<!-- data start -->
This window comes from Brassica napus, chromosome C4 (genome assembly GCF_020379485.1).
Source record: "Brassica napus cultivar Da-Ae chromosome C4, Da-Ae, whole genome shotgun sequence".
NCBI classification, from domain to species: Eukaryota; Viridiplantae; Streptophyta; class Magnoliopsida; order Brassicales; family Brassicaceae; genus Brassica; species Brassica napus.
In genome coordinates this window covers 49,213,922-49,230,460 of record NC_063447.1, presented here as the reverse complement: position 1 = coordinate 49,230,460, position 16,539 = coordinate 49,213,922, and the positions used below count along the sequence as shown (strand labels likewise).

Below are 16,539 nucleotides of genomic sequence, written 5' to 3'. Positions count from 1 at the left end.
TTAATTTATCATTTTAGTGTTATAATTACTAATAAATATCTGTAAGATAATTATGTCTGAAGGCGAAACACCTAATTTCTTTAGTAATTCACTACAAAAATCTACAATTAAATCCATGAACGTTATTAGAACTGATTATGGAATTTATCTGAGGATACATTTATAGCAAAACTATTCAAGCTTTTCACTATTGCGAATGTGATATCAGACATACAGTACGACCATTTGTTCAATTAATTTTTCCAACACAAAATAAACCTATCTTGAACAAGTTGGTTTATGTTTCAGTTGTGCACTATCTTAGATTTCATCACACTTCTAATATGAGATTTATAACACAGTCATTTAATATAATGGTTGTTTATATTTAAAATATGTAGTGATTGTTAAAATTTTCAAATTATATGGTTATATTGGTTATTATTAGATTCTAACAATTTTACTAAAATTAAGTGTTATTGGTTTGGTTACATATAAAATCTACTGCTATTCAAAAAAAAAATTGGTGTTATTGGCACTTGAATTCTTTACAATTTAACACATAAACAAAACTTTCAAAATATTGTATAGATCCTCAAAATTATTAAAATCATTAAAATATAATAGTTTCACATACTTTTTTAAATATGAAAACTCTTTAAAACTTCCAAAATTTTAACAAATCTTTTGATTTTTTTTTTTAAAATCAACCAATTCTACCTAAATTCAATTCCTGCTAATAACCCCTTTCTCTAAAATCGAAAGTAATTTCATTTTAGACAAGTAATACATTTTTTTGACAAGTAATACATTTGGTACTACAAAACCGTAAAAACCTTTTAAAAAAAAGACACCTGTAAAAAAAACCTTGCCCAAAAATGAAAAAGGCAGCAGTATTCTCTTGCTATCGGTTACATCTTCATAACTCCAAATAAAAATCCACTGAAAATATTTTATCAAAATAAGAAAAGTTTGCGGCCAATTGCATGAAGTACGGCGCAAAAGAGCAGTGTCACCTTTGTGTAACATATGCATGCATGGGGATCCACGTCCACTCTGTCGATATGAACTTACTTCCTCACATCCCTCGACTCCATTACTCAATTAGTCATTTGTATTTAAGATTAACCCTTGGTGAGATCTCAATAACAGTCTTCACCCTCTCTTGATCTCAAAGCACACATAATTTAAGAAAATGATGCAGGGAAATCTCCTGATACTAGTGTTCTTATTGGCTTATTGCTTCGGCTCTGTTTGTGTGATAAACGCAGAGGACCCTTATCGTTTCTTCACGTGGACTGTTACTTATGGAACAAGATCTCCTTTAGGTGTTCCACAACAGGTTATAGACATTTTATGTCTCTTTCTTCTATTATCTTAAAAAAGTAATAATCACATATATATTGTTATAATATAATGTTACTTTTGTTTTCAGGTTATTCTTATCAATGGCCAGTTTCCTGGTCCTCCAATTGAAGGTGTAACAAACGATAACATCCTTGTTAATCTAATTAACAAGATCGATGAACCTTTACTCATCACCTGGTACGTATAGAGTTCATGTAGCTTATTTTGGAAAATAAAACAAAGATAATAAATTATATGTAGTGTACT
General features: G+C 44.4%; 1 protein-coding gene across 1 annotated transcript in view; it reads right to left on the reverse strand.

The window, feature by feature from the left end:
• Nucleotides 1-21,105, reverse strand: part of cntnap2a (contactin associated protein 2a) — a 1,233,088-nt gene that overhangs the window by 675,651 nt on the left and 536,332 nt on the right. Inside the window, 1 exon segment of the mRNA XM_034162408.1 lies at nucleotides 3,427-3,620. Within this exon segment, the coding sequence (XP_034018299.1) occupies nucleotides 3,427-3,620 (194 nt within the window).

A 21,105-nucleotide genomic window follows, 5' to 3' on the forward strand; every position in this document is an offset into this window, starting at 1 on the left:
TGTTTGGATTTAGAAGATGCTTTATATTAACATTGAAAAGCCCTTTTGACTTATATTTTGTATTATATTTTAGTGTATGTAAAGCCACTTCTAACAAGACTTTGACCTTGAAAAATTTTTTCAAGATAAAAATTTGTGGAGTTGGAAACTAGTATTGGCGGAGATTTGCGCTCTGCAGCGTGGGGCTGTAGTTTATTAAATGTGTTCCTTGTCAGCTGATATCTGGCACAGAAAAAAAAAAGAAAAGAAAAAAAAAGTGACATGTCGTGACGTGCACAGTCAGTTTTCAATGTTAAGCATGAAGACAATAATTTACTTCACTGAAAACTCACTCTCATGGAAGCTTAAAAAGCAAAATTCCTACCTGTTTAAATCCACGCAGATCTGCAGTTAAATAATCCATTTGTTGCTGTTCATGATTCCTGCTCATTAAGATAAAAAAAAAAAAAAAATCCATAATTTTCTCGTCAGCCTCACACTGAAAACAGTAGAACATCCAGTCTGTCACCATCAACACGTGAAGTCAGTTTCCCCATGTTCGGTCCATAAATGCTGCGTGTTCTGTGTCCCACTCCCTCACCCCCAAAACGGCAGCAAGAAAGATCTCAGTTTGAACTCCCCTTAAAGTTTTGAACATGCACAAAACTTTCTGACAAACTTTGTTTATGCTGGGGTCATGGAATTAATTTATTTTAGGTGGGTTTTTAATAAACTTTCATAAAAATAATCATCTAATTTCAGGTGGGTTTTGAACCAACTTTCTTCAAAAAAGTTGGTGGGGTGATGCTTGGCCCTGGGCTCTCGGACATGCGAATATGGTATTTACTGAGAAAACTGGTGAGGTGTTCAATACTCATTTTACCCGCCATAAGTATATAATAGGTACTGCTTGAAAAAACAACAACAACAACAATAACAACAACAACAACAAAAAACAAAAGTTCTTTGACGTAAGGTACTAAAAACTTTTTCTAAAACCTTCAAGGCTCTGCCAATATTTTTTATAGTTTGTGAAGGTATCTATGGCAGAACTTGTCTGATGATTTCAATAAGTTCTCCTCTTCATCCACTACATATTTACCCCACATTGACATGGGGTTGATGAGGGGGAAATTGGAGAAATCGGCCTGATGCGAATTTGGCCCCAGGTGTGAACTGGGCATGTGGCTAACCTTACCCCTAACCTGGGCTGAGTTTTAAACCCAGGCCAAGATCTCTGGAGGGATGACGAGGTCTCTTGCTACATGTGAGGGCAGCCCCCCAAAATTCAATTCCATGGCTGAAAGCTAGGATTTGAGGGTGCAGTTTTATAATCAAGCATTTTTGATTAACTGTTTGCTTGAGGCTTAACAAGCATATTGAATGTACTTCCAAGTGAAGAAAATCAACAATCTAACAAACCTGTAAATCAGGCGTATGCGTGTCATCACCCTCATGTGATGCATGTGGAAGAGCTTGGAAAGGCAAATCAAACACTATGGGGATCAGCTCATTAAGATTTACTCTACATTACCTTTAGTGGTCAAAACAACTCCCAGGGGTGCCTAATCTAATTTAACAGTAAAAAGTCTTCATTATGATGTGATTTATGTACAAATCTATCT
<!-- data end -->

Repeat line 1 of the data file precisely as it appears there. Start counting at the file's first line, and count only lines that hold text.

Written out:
This window comes from Brassica napus, chromosome C4 (genome assembly GCF_020379485.1).